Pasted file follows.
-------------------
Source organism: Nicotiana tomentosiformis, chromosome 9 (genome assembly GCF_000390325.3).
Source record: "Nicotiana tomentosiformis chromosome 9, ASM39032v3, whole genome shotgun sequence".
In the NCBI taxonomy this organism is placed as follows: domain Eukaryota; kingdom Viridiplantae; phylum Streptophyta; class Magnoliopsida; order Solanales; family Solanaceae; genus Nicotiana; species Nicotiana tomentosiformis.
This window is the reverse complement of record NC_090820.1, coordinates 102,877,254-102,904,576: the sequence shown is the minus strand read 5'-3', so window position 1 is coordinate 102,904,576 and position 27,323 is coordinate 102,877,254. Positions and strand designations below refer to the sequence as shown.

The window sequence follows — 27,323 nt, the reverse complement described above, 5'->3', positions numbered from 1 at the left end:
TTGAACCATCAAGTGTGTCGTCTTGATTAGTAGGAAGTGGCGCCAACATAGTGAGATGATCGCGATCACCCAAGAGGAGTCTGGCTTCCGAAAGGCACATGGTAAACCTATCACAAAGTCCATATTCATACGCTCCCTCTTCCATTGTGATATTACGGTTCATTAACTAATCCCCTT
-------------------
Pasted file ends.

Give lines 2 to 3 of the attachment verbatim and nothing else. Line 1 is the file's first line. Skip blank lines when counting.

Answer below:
Source record: "Nicotiana tomentosiformis chromosome 9, ASM39032v3, whole genome shotgun sequence".
In the NCBI taxonomy this organism is placed as follows: domain Eukaryota; kingdom Viridiplantae; phylum Streptophyta; class Magnoliopsida; order Solanales; family Solanaceae; genus Nicotiana; species Nicotiana tomentosiformis.